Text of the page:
Born and raised in Southern California, Stan was surrounded by aviation of all kinds. His local airport was Brackett Field in La Verne, where he would eventually earn his pilot’s license. A little further away was the beginnings of what is now Planes of Fame Air Museum at Chino, CA. Stan remembers that “you could head out from our home in any direction and find a great airport”.
The great thing about being a young airplane nut in the late 50’s and early 60’s was that you could walk around an airport, touching the airplanes and as long as you looked like you were behaving yourself, nobody really cared. This let a young person get to know flying machines in a very up close and personal way that is much harder to do now.
Stan’s other main interests were building model airplanes and drawing pretty much everything. Both of these “hobbies” would be the foundation for his lifetime career.
In the first week of college, in a beginner’s art class, Stan was given a complete set of acrylic paints. Within a few days, he was developing a strong interest in painting at would quickly develop into a passion. In the next couple of years, painting became the driving force in Stan’s life. But, he quickly realized that, to make a career of it, art needed to be treated as a business. Otherwise, you will eventually be forced to get a real job!
For the next several years, the young artist’s life was spent traveling across the Western United States doing “street shows”.These were art shows in malls, parks, sidewalks and everywhere artists were allowed to show their works. One of the first mysteries that needed to be solved was the question of what people would buy that Stan also like to paint.
For awhile, the answer seemed to be landscapes. These were landscapes of a close in, rather intimate nature. With these paintings, Stan started to be noticed in the art world and he was able to get into a few good galleries, leaving the “street shows” behind. This enabled him to have a study income and a brighter future as a full time artist.
Stan hadn’t left his passion for airplanes behind. During this time, Stan somehow managed to purchase an airplane, a 7KCAB Citabria. He still doesn’t know how he managed to do this, but he did. With this airplane, he learned to fly aerobatics and how to manage a “tail dragger” type of airplane. Being half in the art world and half in the aviation world, Stan started to realize that there were quite a few people out there that liked aviation-related art. In 1977, the two passions came together and he entered the aviation art world.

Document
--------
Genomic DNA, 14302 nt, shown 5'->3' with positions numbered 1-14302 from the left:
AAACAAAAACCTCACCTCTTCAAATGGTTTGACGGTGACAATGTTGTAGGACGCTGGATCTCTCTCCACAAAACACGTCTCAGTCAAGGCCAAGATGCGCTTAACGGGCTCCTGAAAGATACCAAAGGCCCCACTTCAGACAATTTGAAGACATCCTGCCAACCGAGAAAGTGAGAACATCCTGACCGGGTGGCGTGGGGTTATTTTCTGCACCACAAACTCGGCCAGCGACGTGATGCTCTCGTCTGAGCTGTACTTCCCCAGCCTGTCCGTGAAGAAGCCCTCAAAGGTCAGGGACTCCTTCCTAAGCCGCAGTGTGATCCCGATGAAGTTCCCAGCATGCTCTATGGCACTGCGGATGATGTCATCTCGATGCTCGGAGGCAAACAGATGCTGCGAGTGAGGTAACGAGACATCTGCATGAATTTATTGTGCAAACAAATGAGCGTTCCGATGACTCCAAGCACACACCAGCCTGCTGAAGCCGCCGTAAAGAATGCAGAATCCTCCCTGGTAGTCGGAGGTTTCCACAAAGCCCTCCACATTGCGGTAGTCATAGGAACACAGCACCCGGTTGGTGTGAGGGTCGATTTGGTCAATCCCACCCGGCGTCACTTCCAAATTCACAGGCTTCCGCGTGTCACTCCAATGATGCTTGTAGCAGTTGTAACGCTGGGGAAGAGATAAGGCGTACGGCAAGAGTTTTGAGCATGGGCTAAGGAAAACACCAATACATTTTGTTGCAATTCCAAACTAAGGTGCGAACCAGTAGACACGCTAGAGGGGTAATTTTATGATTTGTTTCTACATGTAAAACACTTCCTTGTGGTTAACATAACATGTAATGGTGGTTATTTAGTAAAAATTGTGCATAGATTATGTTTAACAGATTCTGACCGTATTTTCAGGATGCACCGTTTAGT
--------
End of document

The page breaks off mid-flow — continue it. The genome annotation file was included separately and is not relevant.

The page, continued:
Focus On Aviation Art
By 1980, Stan was now full time creating paintings for a growing list of clients. The following year, he was introduced to General Jimmy Doolittle. The two agreed to have Stan do a painting of the Doolittle Raiders B-25s taking off from the USS Hornet, ultimately heading for Tokyo. Part of their agreement was to have Stan produce a limited edition print of the painting and General Doolittle would sign the prints. All of this was done and General Doolittle gave all of his royalties from the project to the Boys and Girls Club. General Jimmy Doolittle was a first class person.
This was followed by Stan’s limited edition prints co-signed by Chuck Yeager, Pappy Boyington, The Flying Tigers (AVG) and many more. The last limited edition prints that Stan produced were a series of prints co- signed by twenty of the famed Tuskegee Airmen.
In 1981, Stan met Bob and Jo Pond. Bob Pond had just started his collection of WWII aircraft that later became the nucleus of what is now the Palm Springs Air Museum. Stan was there as Bob proceeded to collect all of the aircraft that he had a passion for. That allowed Stan to get up close and personal with all of the neat aircraft of that era and rides in most of them. It was a thrilling time, and very educational.